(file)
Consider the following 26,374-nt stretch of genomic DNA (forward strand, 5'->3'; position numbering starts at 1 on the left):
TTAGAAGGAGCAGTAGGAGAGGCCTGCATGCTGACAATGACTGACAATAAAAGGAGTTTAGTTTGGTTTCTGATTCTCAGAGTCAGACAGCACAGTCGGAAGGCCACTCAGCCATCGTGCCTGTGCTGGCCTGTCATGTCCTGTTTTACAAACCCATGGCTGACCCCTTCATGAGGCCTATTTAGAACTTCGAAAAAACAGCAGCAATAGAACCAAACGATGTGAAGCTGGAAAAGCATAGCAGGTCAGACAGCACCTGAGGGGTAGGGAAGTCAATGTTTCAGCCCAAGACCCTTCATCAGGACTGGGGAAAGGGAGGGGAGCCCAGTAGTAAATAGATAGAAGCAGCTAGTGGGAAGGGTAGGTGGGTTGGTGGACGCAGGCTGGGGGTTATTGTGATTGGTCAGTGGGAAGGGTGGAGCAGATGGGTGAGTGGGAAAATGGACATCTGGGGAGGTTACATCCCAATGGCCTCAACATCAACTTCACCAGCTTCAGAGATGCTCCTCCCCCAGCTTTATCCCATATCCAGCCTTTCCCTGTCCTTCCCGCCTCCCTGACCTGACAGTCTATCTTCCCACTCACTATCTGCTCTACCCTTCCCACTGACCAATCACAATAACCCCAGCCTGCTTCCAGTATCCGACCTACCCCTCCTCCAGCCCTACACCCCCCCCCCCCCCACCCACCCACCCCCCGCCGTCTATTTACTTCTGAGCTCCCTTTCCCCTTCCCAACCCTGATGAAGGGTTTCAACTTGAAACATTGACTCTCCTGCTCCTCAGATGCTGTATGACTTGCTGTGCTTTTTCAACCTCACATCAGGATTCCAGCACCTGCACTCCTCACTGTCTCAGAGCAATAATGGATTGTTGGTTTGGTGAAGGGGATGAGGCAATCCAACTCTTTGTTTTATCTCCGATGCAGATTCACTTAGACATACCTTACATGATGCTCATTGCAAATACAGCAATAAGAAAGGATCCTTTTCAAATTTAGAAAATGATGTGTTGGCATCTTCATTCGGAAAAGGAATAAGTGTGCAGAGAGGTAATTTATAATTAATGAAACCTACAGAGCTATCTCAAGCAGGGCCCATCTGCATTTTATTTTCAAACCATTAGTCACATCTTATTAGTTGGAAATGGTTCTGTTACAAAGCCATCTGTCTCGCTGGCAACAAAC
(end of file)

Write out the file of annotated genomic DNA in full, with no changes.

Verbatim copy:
Consider the following 26,374-nt stretch of genomic DNA (forward strand, 5'->3'; position numbering starts at 1 on the left):
TTAGAAGGAGCAGTAGGAGAGGCCTGCATGCTGACAATGACTGACAATAAAAGGAGTTTAGTTTGGTTTCTGATTCTCAGAGTCAGACAGCACAGTCGGAAGGCCACTCAGCCATCGTGCCTGTGCTGGCCTGTCATGTCCTGTTTTACAAACCCATGGCTGACCCCTTCATGAGGCCTATTTAGAACTTCGAAAAAACAGCAGCAATAGAACCAAACGATGTGAAGCTGGAAAAGCATAGCAGGTCAGACAGCACCTGAGGGGTAGGGAAGTCAATGTTTCAGCCCAAGACCCTTCATCAGGACTGGGGAAAGGGAGGGGAGCCCAGTAGTAAATAGATAGAAGCAGCTAGTGGGAAGGGTAGGTGGGTTGGTGGACGCAGGCTGGGGGTTATTGTGATTGGTCAGTGGGAAGGGTGGAGCAGATGGGTGAGTGGGAAAATGGACATCTGGGGAGGTTACATCCCAATGGCCTCAACATCAACTTCACCAGCTTCAGAGATGCTCCTCCCCCAGCTTTATCCCATATCCAGCCTTTCCCTGTCCTTCCCGCCTCCCTGACCTGACAGTCTATCTTCCCACTCACTATCTGCTCTACCCTTCCCACTGACCAATCACAATAACCCCAGCCTGCTTCCAGTATCCGACCTACCCCTCCTCCAGCCCTACACCCCCCCCCCCCCCACCCACCCACCCCCCGCCGTCTATTTACTTCTGAGCTCCCTTTCCCCTTCCCAACCCTGATGAAGGGTTTCAACTTGAAACATTGACTCTCCTGCTCCTCAGATGCTGTATGACTTGCTGTGCTTTTTCAACCTCACATCAGGATTCCAGCACCTGCACTCCTCACTGTCTCAGAGCAATAATGGATTGTTGGTTTGGTGAAGGGGATGAGGCAATCCAACTCTTTGTTTTATCTCCGATGCAGATTCACTTAGACATACCTTACATGATGCTCATTGCAAATACAGCAATAAGAAAGGATCCTTTTCAAATTTAGAAAATGATGTGTTGGCATCTTCATTCGGAAAAGGAATAAGTGTGCAGAGAGGTAATTTATAATTAATGAAACCTACAGAGCTATCTCAAGCAGGGCCCATCTGCATTTTATTTTCAAACCATTAGTCACATCTTATTAGTTGGAAATGGTTCTGTTACAAAGCCATCTGTCTCGCTGGCAACAAAC